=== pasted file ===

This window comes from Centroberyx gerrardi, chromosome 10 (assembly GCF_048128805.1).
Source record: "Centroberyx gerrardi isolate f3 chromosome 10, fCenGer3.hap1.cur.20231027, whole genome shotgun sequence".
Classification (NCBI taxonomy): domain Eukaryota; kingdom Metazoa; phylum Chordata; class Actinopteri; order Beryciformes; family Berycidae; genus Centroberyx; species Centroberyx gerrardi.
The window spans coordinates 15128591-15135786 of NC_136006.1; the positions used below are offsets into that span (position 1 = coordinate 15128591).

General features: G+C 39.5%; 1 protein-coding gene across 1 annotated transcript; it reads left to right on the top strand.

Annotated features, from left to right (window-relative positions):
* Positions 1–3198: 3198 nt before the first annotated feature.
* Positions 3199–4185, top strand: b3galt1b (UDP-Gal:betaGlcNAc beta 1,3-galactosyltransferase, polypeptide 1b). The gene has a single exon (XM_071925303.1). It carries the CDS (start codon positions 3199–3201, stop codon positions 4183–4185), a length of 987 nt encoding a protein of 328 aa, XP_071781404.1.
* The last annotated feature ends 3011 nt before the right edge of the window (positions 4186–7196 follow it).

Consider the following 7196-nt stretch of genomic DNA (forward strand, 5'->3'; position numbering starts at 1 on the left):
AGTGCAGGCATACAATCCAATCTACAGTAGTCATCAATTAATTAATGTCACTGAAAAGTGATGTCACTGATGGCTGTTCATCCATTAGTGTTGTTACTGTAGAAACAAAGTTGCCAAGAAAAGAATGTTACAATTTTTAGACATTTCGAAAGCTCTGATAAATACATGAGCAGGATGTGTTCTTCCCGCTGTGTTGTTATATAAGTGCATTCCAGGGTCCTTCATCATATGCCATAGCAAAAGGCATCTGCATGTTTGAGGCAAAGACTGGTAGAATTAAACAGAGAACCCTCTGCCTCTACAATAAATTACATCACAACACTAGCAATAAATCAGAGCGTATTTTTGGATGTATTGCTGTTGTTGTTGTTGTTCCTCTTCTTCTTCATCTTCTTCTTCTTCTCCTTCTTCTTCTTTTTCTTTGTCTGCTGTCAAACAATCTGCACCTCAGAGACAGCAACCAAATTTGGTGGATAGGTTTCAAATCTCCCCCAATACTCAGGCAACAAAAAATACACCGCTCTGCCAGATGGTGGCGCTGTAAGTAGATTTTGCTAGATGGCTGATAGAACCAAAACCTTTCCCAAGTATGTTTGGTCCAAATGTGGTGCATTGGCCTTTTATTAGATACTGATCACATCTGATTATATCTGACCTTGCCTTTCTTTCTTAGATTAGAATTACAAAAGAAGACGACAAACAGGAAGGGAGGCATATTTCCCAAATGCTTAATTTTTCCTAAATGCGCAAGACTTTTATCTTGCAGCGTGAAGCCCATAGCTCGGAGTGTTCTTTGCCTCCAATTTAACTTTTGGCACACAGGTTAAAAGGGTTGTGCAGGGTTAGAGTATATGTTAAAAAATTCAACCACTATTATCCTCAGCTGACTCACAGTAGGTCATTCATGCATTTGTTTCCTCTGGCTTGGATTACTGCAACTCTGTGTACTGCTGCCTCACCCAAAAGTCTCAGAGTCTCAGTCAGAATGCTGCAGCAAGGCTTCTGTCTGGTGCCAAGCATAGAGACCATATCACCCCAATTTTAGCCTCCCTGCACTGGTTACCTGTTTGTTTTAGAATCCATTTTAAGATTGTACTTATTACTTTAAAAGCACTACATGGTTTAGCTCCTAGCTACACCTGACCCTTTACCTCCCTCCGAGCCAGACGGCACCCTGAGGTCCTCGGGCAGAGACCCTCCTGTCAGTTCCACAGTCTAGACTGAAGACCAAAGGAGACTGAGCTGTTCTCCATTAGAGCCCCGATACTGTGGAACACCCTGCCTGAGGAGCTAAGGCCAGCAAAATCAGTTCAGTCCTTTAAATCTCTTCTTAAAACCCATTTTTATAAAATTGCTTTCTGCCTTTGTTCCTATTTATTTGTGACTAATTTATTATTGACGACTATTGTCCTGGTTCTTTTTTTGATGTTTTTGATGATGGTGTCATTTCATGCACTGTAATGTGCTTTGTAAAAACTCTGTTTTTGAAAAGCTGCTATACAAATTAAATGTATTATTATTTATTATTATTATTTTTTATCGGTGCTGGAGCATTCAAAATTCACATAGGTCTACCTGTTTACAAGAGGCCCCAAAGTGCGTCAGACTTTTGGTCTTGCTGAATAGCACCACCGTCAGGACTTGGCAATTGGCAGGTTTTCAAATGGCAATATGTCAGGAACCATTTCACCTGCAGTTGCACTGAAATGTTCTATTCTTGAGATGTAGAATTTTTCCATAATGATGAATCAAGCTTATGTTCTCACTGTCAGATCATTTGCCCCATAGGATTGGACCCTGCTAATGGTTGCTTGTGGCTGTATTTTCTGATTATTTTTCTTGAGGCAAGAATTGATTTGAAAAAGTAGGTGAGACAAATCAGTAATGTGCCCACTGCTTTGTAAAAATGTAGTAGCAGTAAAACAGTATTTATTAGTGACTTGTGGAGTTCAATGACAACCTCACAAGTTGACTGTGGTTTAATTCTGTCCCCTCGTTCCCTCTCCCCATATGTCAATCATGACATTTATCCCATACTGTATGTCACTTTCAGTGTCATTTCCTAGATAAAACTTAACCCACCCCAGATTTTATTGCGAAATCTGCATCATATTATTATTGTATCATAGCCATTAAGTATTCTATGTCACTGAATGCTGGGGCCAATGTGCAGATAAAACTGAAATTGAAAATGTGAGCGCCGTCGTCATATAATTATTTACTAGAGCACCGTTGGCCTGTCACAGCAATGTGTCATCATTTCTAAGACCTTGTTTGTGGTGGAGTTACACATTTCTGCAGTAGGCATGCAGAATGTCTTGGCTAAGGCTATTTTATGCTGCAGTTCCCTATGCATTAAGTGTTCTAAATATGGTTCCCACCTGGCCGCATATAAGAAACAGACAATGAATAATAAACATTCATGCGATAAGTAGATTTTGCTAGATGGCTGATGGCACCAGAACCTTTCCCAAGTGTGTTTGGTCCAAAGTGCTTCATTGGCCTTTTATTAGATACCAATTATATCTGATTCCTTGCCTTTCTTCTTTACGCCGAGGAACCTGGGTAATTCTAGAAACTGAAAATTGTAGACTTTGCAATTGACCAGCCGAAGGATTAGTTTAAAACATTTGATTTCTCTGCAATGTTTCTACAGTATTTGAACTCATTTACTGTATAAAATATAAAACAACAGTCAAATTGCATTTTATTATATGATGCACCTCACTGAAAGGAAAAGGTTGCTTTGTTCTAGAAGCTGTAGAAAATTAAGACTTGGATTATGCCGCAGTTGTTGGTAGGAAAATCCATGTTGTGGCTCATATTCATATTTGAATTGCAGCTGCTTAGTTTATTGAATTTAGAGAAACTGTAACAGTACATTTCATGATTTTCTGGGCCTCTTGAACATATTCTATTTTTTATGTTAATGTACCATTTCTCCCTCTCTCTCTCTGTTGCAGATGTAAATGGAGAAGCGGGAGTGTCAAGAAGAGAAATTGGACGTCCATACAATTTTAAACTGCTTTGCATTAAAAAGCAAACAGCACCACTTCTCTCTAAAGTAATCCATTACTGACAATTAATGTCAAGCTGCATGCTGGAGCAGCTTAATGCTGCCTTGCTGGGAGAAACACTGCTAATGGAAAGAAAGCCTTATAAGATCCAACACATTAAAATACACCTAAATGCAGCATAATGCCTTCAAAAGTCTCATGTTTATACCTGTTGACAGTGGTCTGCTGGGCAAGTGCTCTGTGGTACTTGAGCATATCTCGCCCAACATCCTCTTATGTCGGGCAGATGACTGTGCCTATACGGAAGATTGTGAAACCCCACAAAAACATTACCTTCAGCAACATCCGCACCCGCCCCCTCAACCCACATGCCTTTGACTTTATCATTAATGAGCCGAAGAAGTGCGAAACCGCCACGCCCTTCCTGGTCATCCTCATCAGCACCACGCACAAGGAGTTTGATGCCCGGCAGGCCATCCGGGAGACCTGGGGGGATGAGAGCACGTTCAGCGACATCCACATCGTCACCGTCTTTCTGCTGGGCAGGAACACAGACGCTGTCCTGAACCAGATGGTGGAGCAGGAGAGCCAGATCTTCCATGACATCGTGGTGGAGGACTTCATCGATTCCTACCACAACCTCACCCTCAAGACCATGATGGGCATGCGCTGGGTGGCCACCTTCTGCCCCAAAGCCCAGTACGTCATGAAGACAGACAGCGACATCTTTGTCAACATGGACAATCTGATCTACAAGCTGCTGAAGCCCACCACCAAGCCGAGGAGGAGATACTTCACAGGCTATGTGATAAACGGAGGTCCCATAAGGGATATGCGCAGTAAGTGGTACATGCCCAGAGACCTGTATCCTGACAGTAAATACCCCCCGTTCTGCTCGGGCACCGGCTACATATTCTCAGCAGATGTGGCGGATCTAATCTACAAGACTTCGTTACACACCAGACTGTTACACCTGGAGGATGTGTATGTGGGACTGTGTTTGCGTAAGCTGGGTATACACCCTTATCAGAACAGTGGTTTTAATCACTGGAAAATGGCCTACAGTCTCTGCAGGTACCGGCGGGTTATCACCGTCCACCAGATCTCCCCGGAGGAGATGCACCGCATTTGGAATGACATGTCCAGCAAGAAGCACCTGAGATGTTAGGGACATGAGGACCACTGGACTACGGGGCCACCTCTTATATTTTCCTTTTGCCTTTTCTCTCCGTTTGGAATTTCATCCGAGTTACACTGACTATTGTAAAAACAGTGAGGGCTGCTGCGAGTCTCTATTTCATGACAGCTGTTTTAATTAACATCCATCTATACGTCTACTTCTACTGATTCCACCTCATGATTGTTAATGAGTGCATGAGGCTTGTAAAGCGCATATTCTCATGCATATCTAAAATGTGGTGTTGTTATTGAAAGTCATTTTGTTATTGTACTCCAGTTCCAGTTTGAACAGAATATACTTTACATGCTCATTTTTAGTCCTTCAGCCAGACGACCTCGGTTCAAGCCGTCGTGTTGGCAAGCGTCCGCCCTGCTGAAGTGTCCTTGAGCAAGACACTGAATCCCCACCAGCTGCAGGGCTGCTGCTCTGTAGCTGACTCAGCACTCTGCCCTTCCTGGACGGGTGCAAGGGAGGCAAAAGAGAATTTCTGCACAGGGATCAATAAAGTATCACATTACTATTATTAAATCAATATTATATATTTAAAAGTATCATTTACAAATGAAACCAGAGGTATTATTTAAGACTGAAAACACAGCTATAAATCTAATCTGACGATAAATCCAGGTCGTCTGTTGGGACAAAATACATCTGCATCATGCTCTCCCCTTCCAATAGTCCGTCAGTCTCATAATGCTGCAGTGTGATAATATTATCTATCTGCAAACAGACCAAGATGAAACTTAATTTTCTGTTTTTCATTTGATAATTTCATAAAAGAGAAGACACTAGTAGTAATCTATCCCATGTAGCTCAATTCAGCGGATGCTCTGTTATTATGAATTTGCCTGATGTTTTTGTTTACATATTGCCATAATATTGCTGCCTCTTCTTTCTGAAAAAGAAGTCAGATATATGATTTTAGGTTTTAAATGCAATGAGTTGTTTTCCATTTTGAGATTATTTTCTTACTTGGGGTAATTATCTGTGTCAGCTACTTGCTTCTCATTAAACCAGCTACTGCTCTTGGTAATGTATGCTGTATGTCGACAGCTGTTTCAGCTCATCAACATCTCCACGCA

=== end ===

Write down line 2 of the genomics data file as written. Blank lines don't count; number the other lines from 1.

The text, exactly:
Source record: "Centroberyx gerrardi isolate f3 chromosome 10, fCenGer3.hap1.cur.20231027, whole genome shotgun sequence".